Saturday, March 31, 2012

Pint-sized fiction at its best: Kevin Barry’s ‘Beer Trip to Llandudno’ wins the Sunday Times EFG Private Bank Short Story Award 2012

 Kevin Barry. Photograph: Murdo Macleod

A story about a group of middle-aged men and their passion for authentic beer awarded the world’s most valuable short story prize. The Irish author Kevin Barry will be presented with a cheque for £30,000 by novelist and prize judge Joanna Trollope at a ceremony this evening at the Sunday Times Oxford Literary Festival for his bittersweet tale of camaraderie amongst a group of ale aficionados. 

Melvyn Bragg, also on the judging panel, said that the story ‘takes a disregarded and often scorned stratum of male pals and finds wit, pathos and great energy there.’

Kevin Barry saw off competition from a shortlist that included compatriot and Room author Emma Donoghue, who is also currently longlisted for the Orange Prize for Fiction 2012 with The Sealed Letter. She and fellow shortlisted authors Jean Kwok, Tom Lee, Robert Minhinnick and Linda Oatman High each received £1000. Kevin Barry joins a winners circle of American Anthony Doerr who won the Award last year with his story ‘The Deep’ and New Zealander C K Stead who won the inaugural Award in 2010 with ‘Last Season’s Man’.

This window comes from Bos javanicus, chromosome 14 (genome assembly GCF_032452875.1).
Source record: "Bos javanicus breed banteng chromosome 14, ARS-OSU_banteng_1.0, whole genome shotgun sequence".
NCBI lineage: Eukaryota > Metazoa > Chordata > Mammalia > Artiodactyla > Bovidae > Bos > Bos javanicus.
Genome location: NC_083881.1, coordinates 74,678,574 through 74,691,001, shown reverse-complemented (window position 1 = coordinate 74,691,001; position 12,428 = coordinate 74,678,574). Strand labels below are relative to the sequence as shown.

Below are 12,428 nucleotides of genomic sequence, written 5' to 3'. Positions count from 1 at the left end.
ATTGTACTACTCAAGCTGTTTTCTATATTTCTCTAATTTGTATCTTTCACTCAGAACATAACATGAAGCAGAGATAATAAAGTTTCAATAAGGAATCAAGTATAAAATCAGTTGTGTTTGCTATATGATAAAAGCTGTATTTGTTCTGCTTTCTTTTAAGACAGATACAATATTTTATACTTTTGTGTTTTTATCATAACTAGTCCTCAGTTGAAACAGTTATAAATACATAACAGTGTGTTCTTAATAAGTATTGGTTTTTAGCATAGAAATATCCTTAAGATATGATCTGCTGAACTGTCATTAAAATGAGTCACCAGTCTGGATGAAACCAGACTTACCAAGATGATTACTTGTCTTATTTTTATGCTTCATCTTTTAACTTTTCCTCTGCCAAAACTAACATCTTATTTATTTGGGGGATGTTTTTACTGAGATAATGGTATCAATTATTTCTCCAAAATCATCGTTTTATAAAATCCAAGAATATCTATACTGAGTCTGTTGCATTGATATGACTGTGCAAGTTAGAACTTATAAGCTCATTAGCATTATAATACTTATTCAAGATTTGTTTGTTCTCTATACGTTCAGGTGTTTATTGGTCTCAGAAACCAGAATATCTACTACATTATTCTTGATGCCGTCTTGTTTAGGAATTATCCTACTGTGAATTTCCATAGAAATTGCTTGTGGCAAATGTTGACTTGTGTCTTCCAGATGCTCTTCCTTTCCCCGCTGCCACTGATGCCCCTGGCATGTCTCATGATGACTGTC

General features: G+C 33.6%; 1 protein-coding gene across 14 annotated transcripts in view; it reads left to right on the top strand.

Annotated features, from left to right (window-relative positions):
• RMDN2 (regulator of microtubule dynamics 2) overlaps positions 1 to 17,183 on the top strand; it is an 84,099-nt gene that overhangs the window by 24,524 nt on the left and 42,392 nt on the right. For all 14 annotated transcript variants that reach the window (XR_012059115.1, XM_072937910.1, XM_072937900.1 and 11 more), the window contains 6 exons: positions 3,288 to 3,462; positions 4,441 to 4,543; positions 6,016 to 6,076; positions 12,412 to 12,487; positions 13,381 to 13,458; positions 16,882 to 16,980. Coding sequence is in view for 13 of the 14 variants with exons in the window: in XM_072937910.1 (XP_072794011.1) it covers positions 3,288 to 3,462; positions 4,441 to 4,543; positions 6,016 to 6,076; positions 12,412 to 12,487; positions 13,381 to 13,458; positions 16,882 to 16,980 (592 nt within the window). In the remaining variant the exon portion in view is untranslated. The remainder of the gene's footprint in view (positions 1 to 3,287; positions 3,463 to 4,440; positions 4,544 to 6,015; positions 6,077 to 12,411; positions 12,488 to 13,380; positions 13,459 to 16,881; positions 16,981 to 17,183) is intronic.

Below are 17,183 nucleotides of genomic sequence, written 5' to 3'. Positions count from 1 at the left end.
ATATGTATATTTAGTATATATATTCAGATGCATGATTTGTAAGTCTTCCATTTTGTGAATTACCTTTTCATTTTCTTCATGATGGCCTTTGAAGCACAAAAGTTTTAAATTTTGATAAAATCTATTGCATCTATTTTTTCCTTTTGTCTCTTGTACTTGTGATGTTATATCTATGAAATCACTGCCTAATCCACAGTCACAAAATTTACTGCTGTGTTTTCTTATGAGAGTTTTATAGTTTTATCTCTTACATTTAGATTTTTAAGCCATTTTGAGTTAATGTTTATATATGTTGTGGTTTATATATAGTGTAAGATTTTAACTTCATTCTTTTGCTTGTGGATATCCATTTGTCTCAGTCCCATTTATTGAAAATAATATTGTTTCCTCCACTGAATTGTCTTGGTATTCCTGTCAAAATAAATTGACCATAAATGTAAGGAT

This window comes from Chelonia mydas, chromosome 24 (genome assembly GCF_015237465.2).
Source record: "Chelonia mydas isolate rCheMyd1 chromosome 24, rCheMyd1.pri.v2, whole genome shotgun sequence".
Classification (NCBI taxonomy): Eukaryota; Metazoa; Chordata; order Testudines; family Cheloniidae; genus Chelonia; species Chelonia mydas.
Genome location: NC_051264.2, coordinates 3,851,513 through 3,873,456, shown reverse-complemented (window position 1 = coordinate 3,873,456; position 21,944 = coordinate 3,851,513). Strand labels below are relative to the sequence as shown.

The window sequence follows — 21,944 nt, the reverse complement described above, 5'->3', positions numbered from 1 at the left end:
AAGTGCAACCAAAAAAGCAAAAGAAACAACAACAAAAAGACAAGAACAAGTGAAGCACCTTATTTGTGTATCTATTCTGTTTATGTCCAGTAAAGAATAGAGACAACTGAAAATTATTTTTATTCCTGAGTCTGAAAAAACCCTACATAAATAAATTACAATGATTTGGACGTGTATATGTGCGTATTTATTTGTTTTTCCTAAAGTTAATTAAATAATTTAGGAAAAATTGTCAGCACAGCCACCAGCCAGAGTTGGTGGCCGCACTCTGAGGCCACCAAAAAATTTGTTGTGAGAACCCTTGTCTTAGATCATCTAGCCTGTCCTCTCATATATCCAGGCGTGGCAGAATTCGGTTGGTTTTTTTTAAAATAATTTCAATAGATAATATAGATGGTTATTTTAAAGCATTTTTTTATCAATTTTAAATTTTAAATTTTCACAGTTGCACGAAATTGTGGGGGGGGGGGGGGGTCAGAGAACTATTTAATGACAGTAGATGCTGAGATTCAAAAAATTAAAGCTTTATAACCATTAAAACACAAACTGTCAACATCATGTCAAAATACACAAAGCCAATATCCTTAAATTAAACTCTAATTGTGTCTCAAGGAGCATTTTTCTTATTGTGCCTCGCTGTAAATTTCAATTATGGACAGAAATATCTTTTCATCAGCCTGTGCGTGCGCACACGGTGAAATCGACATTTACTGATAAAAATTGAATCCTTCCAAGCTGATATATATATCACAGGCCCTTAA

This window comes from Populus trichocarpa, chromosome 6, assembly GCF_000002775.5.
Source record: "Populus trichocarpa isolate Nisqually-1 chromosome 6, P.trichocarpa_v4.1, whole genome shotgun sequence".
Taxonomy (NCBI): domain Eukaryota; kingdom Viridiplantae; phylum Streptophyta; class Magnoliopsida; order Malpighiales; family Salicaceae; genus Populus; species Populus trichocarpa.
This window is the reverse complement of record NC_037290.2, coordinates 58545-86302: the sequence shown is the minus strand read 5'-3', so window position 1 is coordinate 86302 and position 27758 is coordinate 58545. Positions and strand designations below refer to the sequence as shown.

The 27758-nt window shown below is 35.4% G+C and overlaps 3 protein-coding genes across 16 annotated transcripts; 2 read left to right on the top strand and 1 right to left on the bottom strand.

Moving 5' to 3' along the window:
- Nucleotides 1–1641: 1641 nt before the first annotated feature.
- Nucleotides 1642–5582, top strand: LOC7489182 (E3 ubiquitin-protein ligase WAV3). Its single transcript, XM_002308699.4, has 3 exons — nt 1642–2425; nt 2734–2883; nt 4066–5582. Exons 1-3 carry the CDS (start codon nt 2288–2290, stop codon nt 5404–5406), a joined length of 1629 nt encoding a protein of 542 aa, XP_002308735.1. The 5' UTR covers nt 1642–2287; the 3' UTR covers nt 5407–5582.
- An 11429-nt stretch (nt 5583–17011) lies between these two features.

Hanif Kureishi, prize judge:
‘Our winning story performs a deft bit of alchemy, taking a very ordinary group of amateur ale connoisseurs and transforming them and their not instantly appealing tastes into something sweet, funny and unexpectedly moving. Barry follows the camaraderie and unique bond of these men on their train journey from Liverpool to Llandudno with a sensitivity that never transgresses into sentimentality.

It’s a beautifully constructed piece of writing that says something fresh about how men find comfort, support and humour in each other’s company. This is an astonishing story that is both daringly original and full of heart.’

The 2012 judges were: stage and screen actor Ian Hart; novelist Joanna Trollope; the playwright, screenwriter, novelist, short story writer and director Hanif Kureishi; novelist, screenwriter and broadcaster Melvyn Bragg; and Andrew Holgate, Literary Editor of The Sunday Times. Lord Matthew Evans, Chairman of EFG Private Bank, is the non-voting Chair of Judges.

Kevin Barry was longlisted for The Sunday Times EFG Private Bank Short Story Award in 2011. His first short story collection, There Are Little Kingdoms (Stinging Fly Press), was published in 2007 and was awarded the Rooney Prize for Irish Literature. His first novel, City Of Bohane, was published in 2011 and was shortlisted for both the Costa First Novel Award and the Hughes and Hughes Irish Novel of the Year. Kevin’s stories have appeared in The New Yorker, the Granta Book of the Irish Short Story, and Best European Fiction 2011 among others and his plays have been produced in Ireland and the US. He lives in County Sligo, Ireland. His second short story collection, Dark Lies the Island (Jonathan Cape), which contains ‘Beer Trip to Llandudno’, will be published in April.

The five shortlisted writers this year each received £1,000 – double the 2011 prize money – as well as having their work published online and in a Waterstones anthology which is available to purchase for £2.99 in store and through 

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